A play written by Arthur Miller in 1955, and set in Red Hook, Brooklyn during the 1950s. Miller modelled it after a traditional Greek tragedy with the lawyer Alfieri acting as the Chorus equivalent and so the main character, Eddie Carbone, a longshoreman, succumbs to his fatal flaw and ultimately dies in a classic example of Never Bring a Knife to a Fist Fight.
Eddie's wife, Beatrice, has two Italian cousins who have illegally arrived in New York. Obligated by Italian family values, Eddie takes the two into his home where they live. The older of the two cousins (who are brothers) is Marco, a responsible married man who came to America only to earn enough money to support his wife and sick child. The younger is the flamboyant and blond Rodolfo, with whom Eddie's niece and surrogate daughter, Catherine, feels an instant attraction to.
Over time, with Rodolfo's presence, Eddie's feeling towards Catherine, once appearing paternal towards to start of the play, become greater until Eddie is so obsessed with keeping Rodolfo away from Catherine he begins to act wildly and self-destructively until, at Christmas, a drunk Eddie comes across the young pair and kisses Catherine passionately and Rodolfo in violent mockery.
Then, things get worse as Eddie betrays his family by calling the immigration police to get Rodolfo and Marco deported and, more importantly, get Rodolfo away from Catherine. With the arrest, Eddie becomes a traitor and an outcast in the community, and Marco spits in his face.
But things aren't really working as Rodolfo is going to marry Catherine and become an American. Against everyone's advice, Marco challenges Eddie after the latter stops the wedding before it starts. Eddie draws a knife in the fight that the unarmed Marco turns back into him, killing him.
A View from the Bridge has been revived several times since its original Broadway run. It's also been adapted for television and performed as an opera. Sidney Lumet directed a film version in 1962.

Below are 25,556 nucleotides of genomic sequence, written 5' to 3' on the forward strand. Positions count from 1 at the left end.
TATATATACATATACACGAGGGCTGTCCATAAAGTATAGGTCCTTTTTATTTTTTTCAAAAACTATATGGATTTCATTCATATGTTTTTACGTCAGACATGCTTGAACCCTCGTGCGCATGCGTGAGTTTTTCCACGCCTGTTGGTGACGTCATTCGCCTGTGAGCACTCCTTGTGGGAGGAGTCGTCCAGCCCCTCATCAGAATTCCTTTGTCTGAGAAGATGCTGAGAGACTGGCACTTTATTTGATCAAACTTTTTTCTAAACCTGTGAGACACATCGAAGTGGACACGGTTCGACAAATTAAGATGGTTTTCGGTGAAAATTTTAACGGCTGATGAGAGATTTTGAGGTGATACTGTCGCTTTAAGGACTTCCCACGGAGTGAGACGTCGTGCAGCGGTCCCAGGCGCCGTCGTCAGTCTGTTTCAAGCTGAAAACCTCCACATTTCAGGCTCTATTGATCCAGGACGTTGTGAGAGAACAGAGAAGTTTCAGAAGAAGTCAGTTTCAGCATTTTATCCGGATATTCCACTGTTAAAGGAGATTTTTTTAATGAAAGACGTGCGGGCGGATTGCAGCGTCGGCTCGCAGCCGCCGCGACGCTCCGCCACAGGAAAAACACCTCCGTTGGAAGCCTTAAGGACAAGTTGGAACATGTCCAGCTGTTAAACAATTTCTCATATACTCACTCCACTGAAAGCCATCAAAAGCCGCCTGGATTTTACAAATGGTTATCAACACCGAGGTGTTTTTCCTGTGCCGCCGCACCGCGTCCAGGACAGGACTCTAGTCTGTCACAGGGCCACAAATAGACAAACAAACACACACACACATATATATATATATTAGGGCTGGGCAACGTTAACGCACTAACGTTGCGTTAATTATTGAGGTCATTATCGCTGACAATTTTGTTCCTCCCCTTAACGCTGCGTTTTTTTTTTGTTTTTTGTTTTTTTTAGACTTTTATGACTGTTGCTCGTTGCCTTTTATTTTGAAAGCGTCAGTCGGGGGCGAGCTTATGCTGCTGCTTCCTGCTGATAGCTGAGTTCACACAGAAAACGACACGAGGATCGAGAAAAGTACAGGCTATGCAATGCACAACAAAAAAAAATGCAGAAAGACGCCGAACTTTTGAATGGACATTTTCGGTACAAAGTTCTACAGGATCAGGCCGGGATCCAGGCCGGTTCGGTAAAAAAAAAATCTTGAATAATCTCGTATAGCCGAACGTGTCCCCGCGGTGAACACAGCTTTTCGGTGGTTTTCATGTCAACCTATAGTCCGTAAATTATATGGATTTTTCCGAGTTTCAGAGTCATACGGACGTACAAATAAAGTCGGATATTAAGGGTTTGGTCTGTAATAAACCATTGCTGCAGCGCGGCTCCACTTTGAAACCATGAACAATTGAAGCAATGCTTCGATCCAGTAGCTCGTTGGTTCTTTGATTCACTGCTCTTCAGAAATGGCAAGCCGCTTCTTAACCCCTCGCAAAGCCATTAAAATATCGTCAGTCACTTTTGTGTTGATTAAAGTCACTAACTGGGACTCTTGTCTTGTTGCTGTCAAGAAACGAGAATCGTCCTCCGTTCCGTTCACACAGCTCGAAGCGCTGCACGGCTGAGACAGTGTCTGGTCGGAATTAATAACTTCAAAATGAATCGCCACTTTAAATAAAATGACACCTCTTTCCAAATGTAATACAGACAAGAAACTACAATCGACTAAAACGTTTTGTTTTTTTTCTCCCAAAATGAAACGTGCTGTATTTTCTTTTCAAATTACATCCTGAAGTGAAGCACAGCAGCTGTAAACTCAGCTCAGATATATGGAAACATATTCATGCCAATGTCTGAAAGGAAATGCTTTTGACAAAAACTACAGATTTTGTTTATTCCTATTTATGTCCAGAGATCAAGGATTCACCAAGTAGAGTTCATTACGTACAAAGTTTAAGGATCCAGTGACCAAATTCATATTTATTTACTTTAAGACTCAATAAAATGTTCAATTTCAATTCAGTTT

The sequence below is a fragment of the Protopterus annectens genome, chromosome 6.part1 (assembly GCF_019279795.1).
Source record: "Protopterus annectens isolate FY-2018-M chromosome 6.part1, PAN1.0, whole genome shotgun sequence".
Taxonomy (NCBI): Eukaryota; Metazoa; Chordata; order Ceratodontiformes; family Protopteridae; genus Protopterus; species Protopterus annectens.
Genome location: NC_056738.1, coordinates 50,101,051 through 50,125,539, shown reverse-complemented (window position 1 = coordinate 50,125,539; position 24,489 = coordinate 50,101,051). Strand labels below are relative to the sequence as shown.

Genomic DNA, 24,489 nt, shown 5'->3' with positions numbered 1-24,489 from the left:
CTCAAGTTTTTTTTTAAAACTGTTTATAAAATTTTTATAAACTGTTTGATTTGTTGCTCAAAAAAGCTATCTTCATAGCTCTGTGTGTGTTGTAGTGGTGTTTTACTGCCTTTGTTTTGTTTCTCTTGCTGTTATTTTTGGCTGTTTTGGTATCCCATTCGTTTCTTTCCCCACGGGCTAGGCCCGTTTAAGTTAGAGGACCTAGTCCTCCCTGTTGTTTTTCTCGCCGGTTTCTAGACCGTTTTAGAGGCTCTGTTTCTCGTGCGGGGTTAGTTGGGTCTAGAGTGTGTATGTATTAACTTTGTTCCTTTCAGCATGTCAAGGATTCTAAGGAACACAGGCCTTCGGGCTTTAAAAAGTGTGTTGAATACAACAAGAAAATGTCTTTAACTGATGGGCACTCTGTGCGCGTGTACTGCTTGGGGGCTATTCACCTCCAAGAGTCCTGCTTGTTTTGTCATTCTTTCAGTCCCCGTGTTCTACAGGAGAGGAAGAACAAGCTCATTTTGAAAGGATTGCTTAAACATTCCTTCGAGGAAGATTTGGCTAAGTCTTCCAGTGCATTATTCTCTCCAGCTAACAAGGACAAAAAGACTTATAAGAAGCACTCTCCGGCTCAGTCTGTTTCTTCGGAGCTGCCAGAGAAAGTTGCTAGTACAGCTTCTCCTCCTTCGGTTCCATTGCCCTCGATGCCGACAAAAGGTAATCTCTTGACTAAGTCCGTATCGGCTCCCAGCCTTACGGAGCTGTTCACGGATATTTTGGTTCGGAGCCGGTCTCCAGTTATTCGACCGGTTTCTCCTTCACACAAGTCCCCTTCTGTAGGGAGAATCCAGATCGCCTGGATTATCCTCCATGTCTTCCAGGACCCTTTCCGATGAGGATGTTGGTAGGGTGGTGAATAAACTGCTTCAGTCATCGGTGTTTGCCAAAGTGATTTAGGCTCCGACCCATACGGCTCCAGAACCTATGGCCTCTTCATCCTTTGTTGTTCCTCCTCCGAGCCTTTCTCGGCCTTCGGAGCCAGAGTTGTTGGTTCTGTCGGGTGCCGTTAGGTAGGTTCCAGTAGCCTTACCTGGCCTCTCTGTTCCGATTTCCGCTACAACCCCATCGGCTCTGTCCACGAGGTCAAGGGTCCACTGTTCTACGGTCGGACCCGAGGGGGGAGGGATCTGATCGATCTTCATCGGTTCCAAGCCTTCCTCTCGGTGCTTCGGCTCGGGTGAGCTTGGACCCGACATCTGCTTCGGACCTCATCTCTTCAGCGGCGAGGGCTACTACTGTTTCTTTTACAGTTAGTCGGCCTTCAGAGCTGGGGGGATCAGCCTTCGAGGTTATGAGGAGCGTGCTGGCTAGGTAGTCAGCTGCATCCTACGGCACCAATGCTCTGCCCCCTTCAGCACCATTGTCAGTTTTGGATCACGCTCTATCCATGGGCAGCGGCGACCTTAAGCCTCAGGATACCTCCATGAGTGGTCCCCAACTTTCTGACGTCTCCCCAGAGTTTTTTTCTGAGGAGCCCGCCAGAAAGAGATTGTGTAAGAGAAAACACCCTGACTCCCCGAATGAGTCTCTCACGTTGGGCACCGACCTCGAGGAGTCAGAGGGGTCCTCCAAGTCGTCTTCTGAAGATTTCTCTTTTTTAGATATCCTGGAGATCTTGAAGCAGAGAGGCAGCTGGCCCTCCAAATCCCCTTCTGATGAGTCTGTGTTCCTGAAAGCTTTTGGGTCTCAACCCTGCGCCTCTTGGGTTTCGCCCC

- Asshole Victim: Eddie.
- Citizenship Marriage: Between Catherine and Rodolfo. It seems they genuinely love each other, but that doesn't stop Eddie from accusing the latter of using Catherine to achieve his American dream.
- Dating What Daddy Hates: Eddie thinks Rodolfo is gay and that his motive for marrying Catherine is solely to gain citizenship. Or at least that’s what he claims.
- Fatal Flaw: Eddie's love for Catherine (and his inability to admit it).
- Flat Character: Both Beatrice and Catherine, despite being the main female leads, are not very developed characters.
- Foreshadowing: The story of Vinny Bolzano.
- Greek Chorus: The lawyer Alfieri.
- Kissing Cousins: Hints at this, as Catherine marries her aunt's cousin.
- Implied Death Threat: At the end of Act 1, after Eddie punches Rodolpho, Marco demonstrates just how much stronger he is than Eddie by lifting a heavy chair above his head with one hand.
- Love Makes You Evil: Due to his passion for Catherine, Eddie ends up calling the immigration police on Rodolfo and Marco - something he earlier declared to be the lowest act imaginable.
- Meal Ticket: What Eddie believes Rudolpho's intentions are, which may or may not be accurate according to Alternate Character Interpretation.
- Never Bring a Knife to a Fist Fight: Eddie brings out a knife in his fight with Marco and is killed.
- Oppressive Immigration Enforcement: The immigration authorities are seen this way by the Italian American community of the 1950s. When Eddie wants to stop Catherine's marriage to Rodolfo, Alfieri warns him that if he reports Rodolfo to immigration, he will be completely ostracized from the community and won't have a friend in the world. Alfieri’s proven right for the most part, since only Eddie’s wife, Beatrice, constantly stands by his side after he calls the immigration police on Rodolfo and Marco.
- Parental Incest: Eddie is in love with Catherine, whom he raises as a daughter (though they aren't actually blood relatives), but he can't even admit this to himself.
- Take That!: Part of a series of Take Thats between Miller and Elia Kazan. They had a famous falling out over Kazan's decision to name names before the House Un-American Activities Committee. Miller wrote The Crucible, a play that compared the HUAC's activities to the Salem Witch Trials. Kazan made On the Waterfront which features a sympathetically portrayed informer. Miller wrote A View from the Bridge, which portrays the informer negatively.
- Miller sent the play to Kazan who was enthusiasmed and wanted to buy it. Miller answered: "You don't understand. I didn't send it to you so you'd buy it; I sent it to you so you'd know what I think of informers."
- "Take That!" Kiss: oddly mixed with Have I Mentioned I Am Heterosexual Today?.
- Unusual Euphemism: Eddie says Rodolpho "ain't right", rather than explicitly calling him homosexual. Alfieri doesn't get it.
- Wife Husbandry: Eddie raised Catherine as a daughter, but she is Beatrice's niece. Therefore, she’s not a blood relative. However, he cannot admit to himself or anyone else that he has romantic feelings towards her.
- Yandere: Eddie towards Catherine, not helped by the fact that he is in denial of having romantic feelings towards her.